Our time together was coming to an end. Kathy was flying home and I was going to be on my own again. Six weeks that went by in a flash. Six weeks that went better than I had expected and a sign of great things to come.
Kathy was flying out of Spokane so we left Priest Lake and headed into the heart of Spokane, opting to stay at Riverside State Park which is on the Spokane River.
Riverside State Park
It’s not the actual park that turned me off of Washington State Parks. The river was very gorgeous (more on this soon). The campground was not bad. I have a big issue with the price. I booked 2 nights and ended up paying over $40 a night. For dry camping. No water. No electric. No sewer. Usually you pay half this cost at most for a similar site. But not in Washington. $40 is pretty much the most I have ever paid for a site and for this money you expect full utilities and room service.
Washington State Parks are expensive to start with, which I suspect has something to do with budget cutbacks so the parks are trying to find revenue. The base rate was $35 a night for the dry camping site. Then you pay the online reservation fee (which is pretty much standard everywhere). Then you pay the out of state resident fee. Yeah, they nail you for visiting their state. The result it an outrageous cost per night to get a dry camping spot. Not happy.
Not only does Riverside State Park offer great access into Spokane, but it is in a pretty setting right on the Spokane River. There are miles of trails and an interesting suspension bridge across the water.
The Bowl and Pitcher campground is named for the rock formations on the river nearby that resemble a bowl and a pitcher. So they say. I guess, if you squint hard enough.
We spent a good amount of time down at the river. It was hot in Spokane. Very hot. The kind of hot where we wished we had electrical hookups so that we could run the A/C so my poor Fantastic Fan wouldn’t get burned bearings from being run so much. The kind of hot that made the river very inviting. To Kathy. Not so much me. Kathy fully submerged and floated in the river. I stood in it up to my knees. Yeah, I live life on the edge like that.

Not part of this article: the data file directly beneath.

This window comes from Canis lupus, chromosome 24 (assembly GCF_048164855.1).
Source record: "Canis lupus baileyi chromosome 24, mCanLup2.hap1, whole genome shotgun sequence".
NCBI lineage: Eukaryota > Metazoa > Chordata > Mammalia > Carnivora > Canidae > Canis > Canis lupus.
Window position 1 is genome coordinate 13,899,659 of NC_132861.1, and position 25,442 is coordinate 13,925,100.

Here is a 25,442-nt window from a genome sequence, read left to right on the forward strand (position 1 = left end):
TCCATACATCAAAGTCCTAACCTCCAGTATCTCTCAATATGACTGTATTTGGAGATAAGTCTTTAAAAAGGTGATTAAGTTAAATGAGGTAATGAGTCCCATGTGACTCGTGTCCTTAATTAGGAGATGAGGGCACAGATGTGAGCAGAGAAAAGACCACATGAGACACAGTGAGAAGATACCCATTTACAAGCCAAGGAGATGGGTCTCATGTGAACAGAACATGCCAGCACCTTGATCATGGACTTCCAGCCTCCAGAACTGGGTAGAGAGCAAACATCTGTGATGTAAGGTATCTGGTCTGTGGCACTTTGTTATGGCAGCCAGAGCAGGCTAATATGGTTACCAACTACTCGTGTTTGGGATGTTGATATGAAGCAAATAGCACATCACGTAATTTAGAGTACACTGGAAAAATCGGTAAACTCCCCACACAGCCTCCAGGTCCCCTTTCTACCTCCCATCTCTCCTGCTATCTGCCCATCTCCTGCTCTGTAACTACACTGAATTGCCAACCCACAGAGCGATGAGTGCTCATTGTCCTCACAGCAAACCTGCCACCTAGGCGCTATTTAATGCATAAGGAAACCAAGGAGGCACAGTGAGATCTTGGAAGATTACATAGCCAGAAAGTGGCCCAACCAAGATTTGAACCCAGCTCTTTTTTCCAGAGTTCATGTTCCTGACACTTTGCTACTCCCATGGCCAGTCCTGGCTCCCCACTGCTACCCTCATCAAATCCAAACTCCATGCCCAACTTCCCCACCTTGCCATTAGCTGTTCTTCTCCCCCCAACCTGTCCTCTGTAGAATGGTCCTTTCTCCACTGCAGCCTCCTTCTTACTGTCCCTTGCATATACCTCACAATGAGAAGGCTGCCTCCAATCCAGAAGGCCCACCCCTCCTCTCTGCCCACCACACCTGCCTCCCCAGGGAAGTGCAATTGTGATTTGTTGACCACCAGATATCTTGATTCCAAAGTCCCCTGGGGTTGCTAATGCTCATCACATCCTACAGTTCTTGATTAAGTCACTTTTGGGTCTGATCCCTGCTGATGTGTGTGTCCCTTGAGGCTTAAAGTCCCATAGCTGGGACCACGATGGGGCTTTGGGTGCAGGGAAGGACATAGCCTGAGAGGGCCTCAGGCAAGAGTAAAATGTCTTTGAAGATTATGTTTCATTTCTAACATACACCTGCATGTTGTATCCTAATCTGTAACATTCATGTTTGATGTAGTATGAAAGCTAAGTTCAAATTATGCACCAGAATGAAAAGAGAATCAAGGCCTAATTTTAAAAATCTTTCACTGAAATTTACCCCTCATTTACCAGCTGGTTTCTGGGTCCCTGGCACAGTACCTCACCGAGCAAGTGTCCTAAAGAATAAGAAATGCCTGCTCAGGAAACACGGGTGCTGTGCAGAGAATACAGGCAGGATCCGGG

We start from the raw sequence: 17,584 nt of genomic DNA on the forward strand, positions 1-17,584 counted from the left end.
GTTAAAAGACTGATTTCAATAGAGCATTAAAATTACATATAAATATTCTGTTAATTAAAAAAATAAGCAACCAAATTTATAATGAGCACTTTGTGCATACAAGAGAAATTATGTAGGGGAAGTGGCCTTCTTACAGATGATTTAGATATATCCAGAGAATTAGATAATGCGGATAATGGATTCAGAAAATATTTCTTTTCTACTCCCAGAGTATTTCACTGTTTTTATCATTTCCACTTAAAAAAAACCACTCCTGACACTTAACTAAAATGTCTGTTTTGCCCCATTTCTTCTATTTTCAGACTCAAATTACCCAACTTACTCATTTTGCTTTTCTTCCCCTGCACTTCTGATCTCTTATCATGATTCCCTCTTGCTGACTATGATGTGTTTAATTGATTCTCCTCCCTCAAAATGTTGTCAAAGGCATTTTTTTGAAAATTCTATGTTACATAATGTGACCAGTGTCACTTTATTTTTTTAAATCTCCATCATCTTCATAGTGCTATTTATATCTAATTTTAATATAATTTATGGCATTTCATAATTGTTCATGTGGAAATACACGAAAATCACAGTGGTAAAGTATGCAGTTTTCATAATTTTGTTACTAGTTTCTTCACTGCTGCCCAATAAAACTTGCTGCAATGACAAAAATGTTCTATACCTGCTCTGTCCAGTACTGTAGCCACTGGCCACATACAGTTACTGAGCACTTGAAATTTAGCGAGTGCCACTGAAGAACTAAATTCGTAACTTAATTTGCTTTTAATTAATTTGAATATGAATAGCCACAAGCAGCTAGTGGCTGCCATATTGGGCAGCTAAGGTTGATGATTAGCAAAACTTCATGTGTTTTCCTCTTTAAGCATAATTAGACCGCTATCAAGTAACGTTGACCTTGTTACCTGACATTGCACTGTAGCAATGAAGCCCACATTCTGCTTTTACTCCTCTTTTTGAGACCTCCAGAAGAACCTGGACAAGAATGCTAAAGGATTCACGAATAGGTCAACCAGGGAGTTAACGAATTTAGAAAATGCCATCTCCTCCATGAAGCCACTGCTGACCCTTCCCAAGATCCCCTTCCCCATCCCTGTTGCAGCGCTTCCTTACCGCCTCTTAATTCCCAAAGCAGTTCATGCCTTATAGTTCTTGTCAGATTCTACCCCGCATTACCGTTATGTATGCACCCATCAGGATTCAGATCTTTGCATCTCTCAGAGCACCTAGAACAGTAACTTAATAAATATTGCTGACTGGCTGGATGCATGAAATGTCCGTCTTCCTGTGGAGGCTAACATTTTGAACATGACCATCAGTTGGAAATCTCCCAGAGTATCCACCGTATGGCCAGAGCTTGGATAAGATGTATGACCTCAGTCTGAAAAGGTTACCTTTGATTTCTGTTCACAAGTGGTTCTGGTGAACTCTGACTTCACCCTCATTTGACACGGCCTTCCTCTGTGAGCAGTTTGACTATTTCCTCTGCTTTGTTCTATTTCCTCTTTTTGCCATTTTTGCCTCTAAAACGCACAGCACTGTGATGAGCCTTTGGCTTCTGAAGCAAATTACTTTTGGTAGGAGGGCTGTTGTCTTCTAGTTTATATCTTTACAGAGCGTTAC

Spokane River Centennial Trail
The Spokane River Centennial Trail is a 37.5 mile multi-purpose trail that follows the Spokane River and goes through Riverside State Park. This would be Kathy’s last opportunity to ride her bike before it was shipped back to Austin, so we rode.
The trail was on the other side of the river from where we were staying, so even though it was about 2 blocks from our campsite, we had to drive a few miles to access it. Once we arrived at the trailhead we went north about 6 miles until almost the end of the trail, and then back. The 13 or so miles we did was just a warmup for Kathy, but it had some good hills. Plus she had to go at a pace that I could keep up with. I like that she humors me when we go bike riding!
After the ride we took her bike to a local FedEx store to have it packed up (that was a bit of a snafu, but bottom line is that it arrived back in Austin unscathed).
While it was a bit of an expense to ship her bike both ways, Kathy got the opportunity to ride in some spectacular locations which made it all worth it. It also gave her the opportunity to work on her patience when I joined her for the occasional ride. 🙂
Spokane is a city that has never called me, but in this part of the world there aren’t that many airports for Kathy to fly out of. So Spokane it was. Kathy was only in Spokane for a day before she flew out, which meant we didn’t have much time to explore.
We checked out Riverfront Park that is exactly what it sounds like. A park on the Spokane River. This 100 acre park was created for Expo ’74, which was a World Fair event (you know, that thing they don’t do anymore). We checked out the falls on the river and did some people watching.
Next on our exploring was the Steam Plant for dinner at Steam Plant Brewing Co. The Steam Plant is a really fascinating and cool facility. It was the central steam plant supplying steam for heat to downtown Spokane for 70 years. It was shut down in 1986 and plans were put together a decade later to refurbish the building for commercial use.
The Steam Plant is now a multi-story open structure that houses a brewery pub and various businesses. Much of the old plant was kept and you can wander around the various floors checking out the history of the place. One incredibly cool feature was that the huge coal bunker (it was a coal fired steam plant) that is suspended from the ceiling was turned into offices. I love when old buildings are rehabbed like this!
Then Kathy was headed home and I was traveling alone again. Sniff, sniff.